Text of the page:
Glass production evolved during the Roman Empire with the introduction of glassblowing, which allowed for a great variety of different shapes and styles to be constructed. The technique allowed for easier manipulation of the glass into more intricate designs allowing the vessels to have an assortment of functions. Glassblowing also allowed for a quicker paced production, the hot glass would be blown into a mould and then removed whilst still hot so that the glass maker could still work on it. Different minerals were added to create a variety of colours; the yellow tint seen in this piece would have been created by adding lead and changing the oxygen levels. The iridescence on ancient Roman glass was unintentional, and was caused by weathering on its surface. The extent to which a glass object weathers depends mainly on the burial conditions; however, the humidity, heat, and type of soil in which the glass was buried also all affect its preservation.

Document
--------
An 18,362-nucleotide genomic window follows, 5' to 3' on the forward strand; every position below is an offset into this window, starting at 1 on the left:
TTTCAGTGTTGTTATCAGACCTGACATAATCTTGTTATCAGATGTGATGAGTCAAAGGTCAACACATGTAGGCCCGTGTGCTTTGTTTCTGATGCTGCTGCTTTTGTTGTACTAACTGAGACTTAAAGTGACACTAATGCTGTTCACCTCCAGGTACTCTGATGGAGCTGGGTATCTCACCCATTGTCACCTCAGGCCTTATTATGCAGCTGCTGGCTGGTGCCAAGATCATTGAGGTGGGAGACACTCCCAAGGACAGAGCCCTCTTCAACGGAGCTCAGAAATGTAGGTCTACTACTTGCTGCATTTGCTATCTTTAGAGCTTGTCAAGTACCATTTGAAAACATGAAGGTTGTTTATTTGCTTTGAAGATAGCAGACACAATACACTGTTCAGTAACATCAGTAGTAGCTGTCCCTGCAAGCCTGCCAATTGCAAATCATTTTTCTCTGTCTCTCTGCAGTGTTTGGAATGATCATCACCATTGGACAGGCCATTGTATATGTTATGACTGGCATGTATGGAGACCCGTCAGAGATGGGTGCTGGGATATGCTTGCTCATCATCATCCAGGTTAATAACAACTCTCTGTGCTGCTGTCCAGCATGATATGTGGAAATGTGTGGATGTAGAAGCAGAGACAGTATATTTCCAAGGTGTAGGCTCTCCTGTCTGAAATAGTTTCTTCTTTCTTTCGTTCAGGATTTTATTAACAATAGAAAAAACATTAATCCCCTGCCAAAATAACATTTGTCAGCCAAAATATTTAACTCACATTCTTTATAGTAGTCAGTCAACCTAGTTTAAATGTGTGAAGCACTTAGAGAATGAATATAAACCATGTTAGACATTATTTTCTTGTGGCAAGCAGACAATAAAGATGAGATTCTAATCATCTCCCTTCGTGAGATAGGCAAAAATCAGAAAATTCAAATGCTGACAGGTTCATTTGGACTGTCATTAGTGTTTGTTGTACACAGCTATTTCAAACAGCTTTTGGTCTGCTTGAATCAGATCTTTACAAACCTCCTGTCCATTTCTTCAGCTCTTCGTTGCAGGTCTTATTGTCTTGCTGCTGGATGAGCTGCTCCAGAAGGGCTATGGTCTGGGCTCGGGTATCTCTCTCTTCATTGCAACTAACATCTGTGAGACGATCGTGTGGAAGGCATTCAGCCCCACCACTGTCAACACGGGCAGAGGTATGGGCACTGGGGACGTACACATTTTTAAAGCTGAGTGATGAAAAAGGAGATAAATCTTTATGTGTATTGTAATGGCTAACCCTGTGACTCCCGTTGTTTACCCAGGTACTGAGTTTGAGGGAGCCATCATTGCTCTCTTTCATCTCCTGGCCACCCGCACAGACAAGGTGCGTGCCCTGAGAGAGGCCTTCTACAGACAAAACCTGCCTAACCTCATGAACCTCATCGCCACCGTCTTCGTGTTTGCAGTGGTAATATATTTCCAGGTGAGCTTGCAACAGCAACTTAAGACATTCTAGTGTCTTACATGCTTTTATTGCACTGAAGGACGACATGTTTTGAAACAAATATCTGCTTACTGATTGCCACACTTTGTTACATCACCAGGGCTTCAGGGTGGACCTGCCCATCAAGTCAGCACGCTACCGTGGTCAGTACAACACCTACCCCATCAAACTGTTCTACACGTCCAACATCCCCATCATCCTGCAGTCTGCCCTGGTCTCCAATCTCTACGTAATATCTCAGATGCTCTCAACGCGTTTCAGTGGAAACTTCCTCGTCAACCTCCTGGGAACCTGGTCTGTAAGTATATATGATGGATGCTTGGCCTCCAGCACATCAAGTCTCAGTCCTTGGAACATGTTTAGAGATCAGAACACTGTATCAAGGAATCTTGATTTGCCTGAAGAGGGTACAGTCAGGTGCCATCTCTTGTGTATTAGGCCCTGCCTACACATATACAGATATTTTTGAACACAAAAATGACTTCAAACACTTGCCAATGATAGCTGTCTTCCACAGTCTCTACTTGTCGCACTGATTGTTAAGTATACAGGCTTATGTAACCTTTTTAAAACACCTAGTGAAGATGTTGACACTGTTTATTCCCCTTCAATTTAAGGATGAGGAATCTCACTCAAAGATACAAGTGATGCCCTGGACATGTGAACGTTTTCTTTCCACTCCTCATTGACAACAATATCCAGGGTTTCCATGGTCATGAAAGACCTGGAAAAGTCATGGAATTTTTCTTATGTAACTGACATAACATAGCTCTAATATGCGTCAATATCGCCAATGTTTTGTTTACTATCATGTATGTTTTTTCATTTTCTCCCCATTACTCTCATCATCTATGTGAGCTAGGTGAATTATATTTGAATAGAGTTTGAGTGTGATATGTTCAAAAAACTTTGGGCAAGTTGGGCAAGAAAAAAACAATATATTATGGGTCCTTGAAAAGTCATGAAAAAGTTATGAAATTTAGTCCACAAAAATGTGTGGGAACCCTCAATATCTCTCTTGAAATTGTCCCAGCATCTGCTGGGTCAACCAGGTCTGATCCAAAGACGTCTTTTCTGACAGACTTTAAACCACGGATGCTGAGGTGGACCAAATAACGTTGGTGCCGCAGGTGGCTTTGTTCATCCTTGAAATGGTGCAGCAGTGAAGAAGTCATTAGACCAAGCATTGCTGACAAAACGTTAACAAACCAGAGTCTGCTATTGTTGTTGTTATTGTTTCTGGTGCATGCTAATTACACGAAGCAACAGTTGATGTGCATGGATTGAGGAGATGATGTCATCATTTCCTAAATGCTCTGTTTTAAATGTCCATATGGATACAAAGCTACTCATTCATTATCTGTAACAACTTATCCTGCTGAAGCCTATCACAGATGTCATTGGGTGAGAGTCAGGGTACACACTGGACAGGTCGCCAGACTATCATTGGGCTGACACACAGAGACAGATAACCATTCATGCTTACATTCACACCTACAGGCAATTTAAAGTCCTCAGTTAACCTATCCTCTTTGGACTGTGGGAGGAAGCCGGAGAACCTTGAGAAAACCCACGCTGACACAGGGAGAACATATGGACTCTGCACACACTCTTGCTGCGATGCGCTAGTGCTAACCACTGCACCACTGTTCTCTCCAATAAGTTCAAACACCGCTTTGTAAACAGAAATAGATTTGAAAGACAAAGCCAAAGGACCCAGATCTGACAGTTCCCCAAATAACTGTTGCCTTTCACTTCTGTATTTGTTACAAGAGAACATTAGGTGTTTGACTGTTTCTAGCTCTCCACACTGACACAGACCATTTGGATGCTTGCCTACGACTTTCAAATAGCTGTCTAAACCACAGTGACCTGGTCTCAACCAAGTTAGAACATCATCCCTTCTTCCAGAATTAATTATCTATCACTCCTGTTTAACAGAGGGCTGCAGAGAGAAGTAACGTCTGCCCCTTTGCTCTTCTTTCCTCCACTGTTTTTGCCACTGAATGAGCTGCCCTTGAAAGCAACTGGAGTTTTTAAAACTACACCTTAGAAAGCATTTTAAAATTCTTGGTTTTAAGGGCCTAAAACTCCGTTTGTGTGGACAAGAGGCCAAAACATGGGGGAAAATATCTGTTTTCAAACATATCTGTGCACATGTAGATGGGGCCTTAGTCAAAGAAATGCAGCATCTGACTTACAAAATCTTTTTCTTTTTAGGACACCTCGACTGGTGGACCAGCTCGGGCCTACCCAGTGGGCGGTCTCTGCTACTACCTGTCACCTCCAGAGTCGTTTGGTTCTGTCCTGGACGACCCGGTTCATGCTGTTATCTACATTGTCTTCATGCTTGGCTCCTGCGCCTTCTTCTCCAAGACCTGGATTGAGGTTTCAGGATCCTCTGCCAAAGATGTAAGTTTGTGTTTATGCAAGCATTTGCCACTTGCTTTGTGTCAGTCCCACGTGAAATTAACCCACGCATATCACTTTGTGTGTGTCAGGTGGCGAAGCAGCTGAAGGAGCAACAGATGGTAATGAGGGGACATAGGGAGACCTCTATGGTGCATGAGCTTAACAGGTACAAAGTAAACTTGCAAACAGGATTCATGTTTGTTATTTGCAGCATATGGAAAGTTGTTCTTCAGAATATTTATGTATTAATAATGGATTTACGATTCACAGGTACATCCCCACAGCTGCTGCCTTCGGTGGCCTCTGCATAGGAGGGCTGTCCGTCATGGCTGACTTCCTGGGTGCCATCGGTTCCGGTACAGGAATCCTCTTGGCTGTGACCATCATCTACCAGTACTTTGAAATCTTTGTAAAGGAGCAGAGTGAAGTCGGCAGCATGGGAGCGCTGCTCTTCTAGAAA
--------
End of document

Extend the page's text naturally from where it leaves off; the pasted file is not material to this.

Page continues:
Ancient Roman Yellow Glass Flask
A fine Ancient Roman flask blown from yellow glass. The vessel stands on a flat concave base leading into a globular body with a narrow cylindrical neck, opening at the top into a funnel-shaped mouth with a prominent rim. The small body and mouth were ideal for the slow and careful pouring of the expensive perfumes and cosmetic oils that this vessel would have contained. Some blowing striations are visible on the vessel, particularly on the neck, from the glass production.
Condition: Very good condition. Iridescence, weathering and some earthy encrustations to the surface.